Lewis Bayly (c. 1565-1631) is known primarily for his highly esteemed book The Practice of Piety: Directing a Christian how to walk, that he may please God, which was widely distributed in England through many editions and was also very influential elsewhere, being translated into Welsh, French, German, Dutch, Italian, Polish, Hungarian, Romansh, and the language of the Massachusetts Indians. Below is a short excerpt:
Meditations of the blessed state of a Regenerate Man in his Death
When God sends death as his messenger for the regenerate man, he meets him half-way to heaven, for his conversation and affection is there before him (Phil. iii. 20; Col. iii. 2) Death is never strange nor fearful to him: not strange, because he died daily—not fearful, because whilst he lived, he was dead, and his life was hid with Christ in God (1 Cor. i. 31; Col. iii. 3) to die, therefore, is to him nothing else in effect, but to rest from his labour in this world, to go home to his Father’s house, unto the city of the living God, the heavenly Jerusalem, to an innumerable company of angels, to the general assembly and church of the first-born, to God the Judge of all, and to the spirits of just men made perfect, and to Jesus the Mediator of the new covenant (Rev. xiv. 13; 2 Cor. v. 6; John xiv. 2; Heb. xii. 22, &c.). Whilst his body is sick, his mind is sound; for God maketh his bed in sickness, and strengthened him with faith and patience, upon his bed of sorrow (Psal. xli. 3). And when he begins to enter into the way of all the world, he giveth (like Jacob, Moses, and Joshua) to his children and friends, godly exhortations and counsels, to serve the true God, to worship Him truly all the days of their life (Gen. xlix). His blessed soul breatheth nothing but blessings, and such speeches as savour a sanctified spirit. As his outward man decayeth, so his inward man increaseth, and waxeth stronger; when the speech of his tongue faltereth, the sighs of his heart speak louder unto God; when the sight of the eyes faileth, the Holy Ghost illuminates him inwardly with abundance of spiritual light. His soul feareth not, but is bold to go out of the body, and to dwell with her Lord (2 Cor. v. 8). He sigheth out with Paul, Cupio dissolvi, “I desire to be dissolved and to be with Christ,” (Phil. i. 23). And with David, “As the hart panteth after the water-brooks, so panteth my soul after thee, O God. My soul thirsteth for God, for the living God: when shall I come and appear before God?” (Psal. xlii. 2). He prayeth with the saints, “How long, O Lord, which art holy and true?” (Rec. vi. 10). “Come, Lord Jesus, come quickly,” (Rev. xxii. 10). And when the appointed time of his dissolution is come (Job xiv. 5), knowing that he goeth to his Father and Redeemer in the peace of a good conscience (Psal. xxxi. 5), and the assured persuasion of the forgiveness of all his sins, in the blood of the Lamb, he sings with blessed old Simeon his Nunc dimittis, “Lord, now lettest thou thy servant depart in peace,” (Luke ii. 29; Psal. xxxvii. 37; Isa. lvii. 2), and surrenders up his soul, as it were, with his own hands, into the hands of his heavenly Father, saying with David, “Into thy hands, O Father, I commend my soul, for thou hast redeemed me, O Lord, thou God of truth,” (Psal. xxxi. 5). And saying with Stephen, “Lord Jesus, receive my spirit,” (Acts vii. 59); he no sooner yields up the ghost, but immediately the holy angels (Matt. xviii. 10; Acts xii. 15; xxvii. 23) who attended upon him from his birth to his death, carry and accompany his soul into heaven, as they did the soul of Lazarus into Abraham’s bosom (Luke xvi. 22), which is the kingdom of heaven, whither only good angels and good works do accompany the soul (Matt. viii. 11; Luke xiii. 28; Acts xv. 10, 11; Eph. i. 10; Heb. xi. 9, 10, 16; xii. 22, 23; Luke xix. 9; ix. 31), the one to deliver their charge (Psal. xci. 11; Heb. i. 14), the other to receive their reward (Rev. xiv. 13; xxii. 12).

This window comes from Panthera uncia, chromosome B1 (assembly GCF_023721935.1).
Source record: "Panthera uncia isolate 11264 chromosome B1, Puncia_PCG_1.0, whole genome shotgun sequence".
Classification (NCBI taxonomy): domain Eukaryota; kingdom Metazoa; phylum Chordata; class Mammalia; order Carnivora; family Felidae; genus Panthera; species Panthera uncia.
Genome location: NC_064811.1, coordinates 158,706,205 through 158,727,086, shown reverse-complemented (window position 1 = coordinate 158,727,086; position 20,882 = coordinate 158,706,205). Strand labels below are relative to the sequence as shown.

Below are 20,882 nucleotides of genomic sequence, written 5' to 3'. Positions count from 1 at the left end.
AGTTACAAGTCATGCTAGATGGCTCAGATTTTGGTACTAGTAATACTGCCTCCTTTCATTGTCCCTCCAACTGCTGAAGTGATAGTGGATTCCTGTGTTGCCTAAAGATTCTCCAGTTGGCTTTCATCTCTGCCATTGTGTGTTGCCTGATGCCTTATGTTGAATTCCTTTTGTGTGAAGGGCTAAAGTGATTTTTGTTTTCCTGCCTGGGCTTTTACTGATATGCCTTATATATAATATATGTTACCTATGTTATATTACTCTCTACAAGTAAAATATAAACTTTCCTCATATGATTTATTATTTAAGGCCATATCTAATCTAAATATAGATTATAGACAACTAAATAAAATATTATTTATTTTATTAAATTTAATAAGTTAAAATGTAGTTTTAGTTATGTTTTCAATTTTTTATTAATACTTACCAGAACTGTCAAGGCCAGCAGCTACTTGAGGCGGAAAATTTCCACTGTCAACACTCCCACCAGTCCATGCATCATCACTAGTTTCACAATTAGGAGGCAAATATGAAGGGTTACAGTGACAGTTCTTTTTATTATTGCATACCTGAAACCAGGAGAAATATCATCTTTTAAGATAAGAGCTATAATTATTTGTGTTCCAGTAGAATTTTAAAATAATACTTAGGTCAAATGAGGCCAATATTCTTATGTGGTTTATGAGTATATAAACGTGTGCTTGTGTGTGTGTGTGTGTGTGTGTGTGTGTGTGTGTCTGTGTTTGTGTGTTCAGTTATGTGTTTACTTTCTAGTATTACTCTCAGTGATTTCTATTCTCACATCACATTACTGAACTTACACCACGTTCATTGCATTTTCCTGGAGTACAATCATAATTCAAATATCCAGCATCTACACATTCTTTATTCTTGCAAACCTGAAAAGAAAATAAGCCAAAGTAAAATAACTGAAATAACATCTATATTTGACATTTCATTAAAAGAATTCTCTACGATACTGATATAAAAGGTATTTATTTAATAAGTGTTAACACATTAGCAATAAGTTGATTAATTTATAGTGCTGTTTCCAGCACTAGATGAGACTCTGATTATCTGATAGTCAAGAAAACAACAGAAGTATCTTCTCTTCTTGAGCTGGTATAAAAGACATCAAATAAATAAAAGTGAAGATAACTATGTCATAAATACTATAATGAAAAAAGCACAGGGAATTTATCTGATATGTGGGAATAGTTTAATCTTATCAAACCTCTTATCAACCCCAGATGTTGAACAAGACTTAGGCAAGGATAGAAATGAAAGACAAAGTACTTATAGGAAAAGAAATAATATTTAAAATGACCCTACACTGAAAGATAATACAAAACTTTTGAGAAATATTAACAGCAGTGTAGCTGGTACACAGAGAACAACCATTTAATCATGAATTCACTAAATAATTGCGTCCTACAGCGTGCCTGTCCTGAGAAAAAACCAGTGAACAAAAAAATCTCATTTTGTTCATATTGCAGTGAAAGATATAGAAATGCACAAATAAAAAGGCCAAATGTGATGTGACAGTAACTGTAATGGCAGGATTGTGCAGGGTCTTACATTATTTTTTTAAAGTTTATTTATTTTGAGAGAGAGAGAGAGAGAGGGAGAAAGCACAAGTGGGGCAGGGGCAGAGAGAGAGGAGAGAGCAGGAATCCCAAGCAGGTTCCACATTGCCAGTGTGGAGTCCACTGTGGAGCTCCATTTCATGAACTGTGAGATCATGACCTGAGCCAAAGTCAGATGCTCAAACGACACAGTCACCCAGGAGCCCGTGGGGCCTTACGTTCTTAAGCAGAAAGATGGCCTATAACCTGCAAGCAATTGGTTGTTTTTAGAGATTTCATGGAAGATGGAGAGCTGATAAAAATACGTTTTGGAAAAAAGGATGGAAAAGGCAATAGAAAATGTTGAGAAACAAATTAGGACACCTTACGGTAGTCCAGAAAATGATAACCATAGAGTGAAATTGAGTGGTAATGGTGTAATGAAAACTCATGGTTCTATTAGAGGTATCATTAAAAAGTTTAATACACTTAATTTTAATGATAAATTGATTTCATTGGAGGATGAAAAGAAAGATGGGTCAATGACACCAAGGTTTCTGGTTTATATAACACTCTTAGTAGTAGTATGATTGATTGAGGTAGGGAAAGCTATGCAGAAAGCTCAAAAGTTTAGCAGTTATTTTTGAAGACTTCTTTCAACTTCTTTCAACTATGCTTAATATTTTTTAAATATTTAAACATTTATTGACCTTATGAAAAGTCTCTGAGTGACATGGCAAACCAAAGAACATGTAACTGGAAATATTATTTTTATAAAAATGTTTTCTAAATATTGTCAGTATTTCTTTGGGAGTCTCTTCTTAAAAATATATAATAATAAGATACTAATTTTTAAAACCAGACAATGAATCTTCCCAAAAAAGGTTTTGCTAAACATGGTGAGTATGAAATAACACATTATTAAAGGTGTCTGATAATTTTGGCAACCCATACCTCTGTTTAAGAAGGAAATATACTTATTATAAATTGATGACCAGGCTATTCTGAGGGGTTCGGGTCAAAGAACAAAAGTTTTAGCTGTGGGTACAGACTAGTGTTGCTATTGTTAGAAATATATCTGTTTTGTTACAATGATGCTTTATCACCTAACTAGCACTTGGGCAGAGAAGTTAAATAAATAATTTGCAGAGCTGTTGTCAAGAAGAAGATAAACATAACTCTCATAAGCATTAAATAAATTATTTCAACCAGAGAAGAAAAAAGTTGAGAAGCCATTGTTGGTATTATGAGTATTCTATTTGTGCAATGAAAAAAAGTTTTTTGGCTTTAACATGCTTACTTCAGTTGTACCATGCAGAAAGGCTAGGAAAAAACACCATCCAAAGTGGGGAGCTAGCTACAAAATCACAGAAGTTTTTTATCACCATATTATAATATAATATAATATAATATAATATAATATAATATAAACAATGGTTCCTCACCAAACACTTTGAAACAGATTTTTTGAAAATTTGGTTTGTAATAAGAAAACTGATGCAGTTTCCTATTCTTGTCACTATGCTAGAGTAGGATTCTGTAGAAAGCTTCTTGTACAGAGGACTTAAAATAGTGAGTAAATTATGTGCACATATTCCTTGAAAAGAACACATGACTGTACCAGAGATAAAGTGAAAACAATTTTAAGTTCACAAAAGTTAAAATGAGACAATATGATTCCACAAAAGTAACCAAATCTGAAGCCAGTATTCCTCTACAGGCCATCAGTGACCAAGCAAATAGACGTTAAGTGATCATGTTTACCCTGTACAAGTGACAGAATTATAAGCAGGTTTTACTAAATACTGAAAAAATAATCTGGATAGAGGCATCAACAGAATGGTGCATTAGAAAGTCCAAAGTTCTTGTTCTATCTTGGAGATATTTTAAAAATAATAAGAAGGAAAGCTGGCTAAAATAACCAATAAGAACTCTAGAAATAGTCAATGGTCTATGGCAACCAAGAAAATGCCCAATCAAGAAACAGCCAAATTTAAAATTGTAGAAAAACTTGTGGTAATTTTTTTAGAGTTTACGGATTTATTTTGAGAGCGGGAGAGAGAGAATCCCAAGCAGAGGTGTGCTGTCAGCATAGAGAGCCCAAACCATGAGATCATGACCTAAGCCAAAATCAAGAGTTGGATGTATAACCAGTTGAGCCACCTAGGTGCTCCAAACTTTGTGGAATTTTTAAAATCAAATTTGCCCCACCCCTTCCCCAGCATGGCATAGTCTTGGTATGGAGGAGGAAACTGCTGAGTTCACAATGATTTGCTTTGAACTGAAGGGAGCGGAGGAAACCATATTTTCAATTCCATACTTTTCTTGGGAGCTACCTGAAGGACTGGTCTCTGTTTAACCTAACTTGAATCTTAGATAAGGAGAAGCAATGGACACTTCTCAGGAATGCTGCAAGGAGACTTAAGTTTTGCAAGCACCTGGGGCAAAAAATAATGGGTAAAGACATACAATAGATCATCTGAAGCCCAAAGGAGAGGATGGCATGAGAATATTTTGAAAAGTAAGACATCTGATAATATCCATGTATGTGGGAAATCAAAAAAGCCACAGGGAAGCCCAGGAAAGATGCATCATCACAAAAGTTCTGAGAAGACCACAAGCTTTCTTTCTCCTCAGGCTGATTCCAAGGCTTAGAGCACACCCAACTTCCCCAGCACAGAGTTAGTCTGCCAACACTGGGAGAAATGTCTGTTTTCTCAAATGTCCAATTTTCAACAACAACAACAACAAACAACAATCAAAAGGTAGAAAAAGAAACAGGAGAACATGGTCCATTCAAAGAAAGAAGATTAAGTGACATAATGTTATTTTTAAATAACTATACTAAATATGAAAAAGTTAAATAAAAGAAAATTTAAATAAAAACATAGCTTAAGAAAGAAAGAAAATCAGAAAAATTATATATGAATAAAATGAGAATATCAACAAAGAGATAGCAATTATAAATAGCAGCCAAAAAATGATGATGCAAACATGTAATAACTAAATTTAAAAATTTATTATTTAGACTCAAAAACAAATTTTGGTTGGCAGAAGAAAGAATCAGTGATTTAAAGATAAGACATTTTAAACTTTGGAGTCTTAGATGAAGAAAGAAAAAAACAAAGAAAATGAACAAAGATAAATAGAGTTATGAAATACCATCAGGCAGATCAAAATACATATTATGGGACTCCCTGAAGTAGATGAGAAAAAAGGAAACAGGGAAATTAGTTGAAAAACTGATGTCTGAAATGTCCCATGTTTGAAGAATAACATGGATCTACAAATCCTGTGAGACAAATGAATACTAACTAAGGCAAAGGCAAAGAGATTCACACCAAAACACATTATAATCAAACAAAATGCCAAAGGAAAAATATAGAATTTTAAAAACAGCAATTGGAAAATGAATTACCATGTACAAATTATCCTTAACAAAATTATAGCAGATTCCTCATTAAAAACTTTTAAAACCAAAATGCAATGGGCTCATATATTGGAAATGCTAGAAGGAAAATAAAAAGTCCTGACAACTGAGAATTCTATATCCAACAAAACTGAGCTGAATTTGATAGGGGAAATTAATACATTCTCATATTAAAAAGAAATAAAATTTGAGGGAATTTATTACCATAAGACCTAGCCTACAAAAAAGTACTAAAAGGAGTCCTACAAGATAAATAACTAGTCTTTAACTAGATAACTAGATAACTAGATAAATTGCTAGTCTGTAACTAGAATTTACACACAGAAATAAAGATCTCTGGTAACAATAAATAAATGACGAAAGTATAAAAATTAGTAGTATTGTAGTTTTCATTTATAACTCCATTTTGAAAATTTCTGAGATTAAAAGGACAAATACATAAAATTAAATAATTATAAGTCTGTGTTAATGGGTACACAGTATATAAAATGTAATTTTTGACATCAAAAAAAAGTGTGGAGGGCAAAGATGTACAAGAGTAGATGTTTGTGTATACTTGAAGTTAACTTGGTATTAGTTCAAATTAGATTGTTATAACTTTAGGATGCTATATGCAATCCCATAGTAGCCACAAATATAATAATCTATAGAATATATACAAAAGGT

The body, in convenient time, as the sanctified temple of the Holy Ghost (1 Cor. vi. 19), the members of Christ (1 Cor. vi. 15), nourished by his body (Matt. xxvi. 26), the price of the blood of the Son of God (1 Cor. vi. 20; 1 Pet. i. 19), is by his fellow-brethren reverently laid to sleep in the grave as in the bed of Christ (1 Thess. iv. 14; Acts vii. 6; viii. 2), in an assured hope to awake in the resurrection of the just, at the last day, to be partaker, with the soul, of life and glory everlasting (Dan. xii. 2; John v. 28, 29; Luke xiv. 14; 1 Thess. iv. 16, 17; Rev. xiv. 13). And in this respect not only the souls, but the very bodies of the faithful also are termed blessed.